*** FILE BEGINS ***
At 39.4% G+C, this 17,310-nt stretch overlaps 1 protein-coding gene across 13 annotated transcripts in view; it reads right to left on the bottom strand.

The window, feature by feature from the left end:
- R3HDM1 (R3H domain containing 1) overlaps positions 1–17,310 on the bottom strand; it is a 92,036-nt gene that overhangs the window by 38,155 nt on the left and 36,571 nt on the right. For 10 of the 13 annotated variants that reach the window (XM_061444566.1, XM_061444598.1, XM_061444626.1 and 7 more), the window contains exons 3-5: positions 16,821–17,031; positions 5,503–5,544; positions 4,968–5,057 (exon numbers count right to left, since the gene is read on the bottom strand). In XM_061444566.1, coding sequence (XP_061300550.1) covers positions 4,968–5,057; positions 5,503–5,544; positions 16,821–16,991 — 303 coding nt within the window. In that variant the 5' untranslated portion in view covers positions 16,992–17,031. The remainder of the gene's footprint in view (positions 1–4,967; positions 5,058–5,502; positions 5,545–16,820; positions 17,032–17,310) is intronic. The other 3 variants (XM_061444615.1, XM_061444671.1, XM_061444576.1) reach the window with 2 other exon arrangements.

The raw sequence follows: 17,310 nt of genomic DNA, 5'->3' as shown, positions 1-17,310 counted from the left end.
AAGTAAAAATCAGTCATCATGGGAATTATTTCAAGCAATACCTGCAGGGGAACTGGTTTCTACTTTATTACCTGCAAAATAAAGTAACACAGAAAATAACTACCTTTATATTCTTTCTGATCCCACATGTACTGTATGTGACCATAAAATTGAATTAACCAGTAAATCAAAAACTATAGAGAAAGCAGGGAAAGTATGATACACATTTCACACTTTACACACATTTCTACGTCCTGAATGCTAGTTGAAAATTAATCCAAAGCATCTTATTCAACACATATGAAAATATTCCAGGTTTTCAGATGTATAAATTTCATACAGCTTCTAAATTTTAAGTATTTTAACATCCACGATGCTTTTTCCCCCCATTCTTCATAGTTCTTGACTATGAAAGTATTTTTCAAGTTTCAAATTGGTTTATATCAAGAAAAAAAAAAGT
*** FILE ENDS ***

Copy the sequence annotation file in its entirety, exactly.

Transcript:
At 39.4% G+C, this 17,310-nt stretch overlaps 1 protein-coding gene across 13 annotated transcripts in view; it reads right to left on the bottom strand.

The window, feature by feature from the left end:
- R3HDM1 (R3H domain containing 1) overlaps positions 1–17,310 on the bottom strand; it is a 92,036-nt gene that overhangs the window by 38,155 nt on the left and 36,571 nt on the right. For 10 of the 13 annotated variants that reach the window (XM_061444566.1, XM_061444598.1, XM_061444626.1 and 7 more), the window contains exons 3-5: positions 16,821–17,031; positions 5,503–5,544; positions 4,968–5,057 (exon numbers count right to left, since the gene is read on the bottom strand). In XM_061444566.1, coding sequence (XP_061300550.1) covers positions 4,968–5,057; positions 5,503–5,544; positions 16,821–16,991 — 303 coding nt within the window. In that variant the 5' untranslated portion in view covers positions 16,992–17,031. The remainder of the gene's footprint in view (positions 1–4,967; positions 5,058–5,502; positions 5,545–16,820; positions 17,032–17,310) is intronic. The other 3 variants (XM_061444615.1, XM_061444671.1, XM_061444576.1) reach the window with 2 other exon arrangements.

The raw sequence follows: 17,310 nt of genomic DNA, 5'->3' as shown, positions 1-17,310 counted from the left end.
AAGTAAAAATCAGTCATCATGGGAATTATTTCAAGCAATACCTGCAGGGGAACTGGTTTCTACTTTATTACCTGCAAAATAAAGTAACACAGAAAATAACTACCTTTATATTCTTTCTGATCCCACATGTACTGTATGTGACCATAAAATTGAATTAACCAGTAAATCAAAAACTATAGAGAAAGCAGGGAAAGTATGATACACATTTCACACTTTACACACATTTCTACGTCCTGAATGCTAGTTGAAAATTAATCCAAAGCATCTTATTCAACACATATGAAAATATTCCAGGTTTTCAGATGTATAAATTTCATACAGCTTCTAAATTTTAAGTATTTTAACATCCACGATGCTTTTTCCCCCCATTCTTCATAGTTCTTGACTATGAAAGTATTTTTCAAGTTTCAAATTGGTTTATATCAAGAAAAAAAAAAGT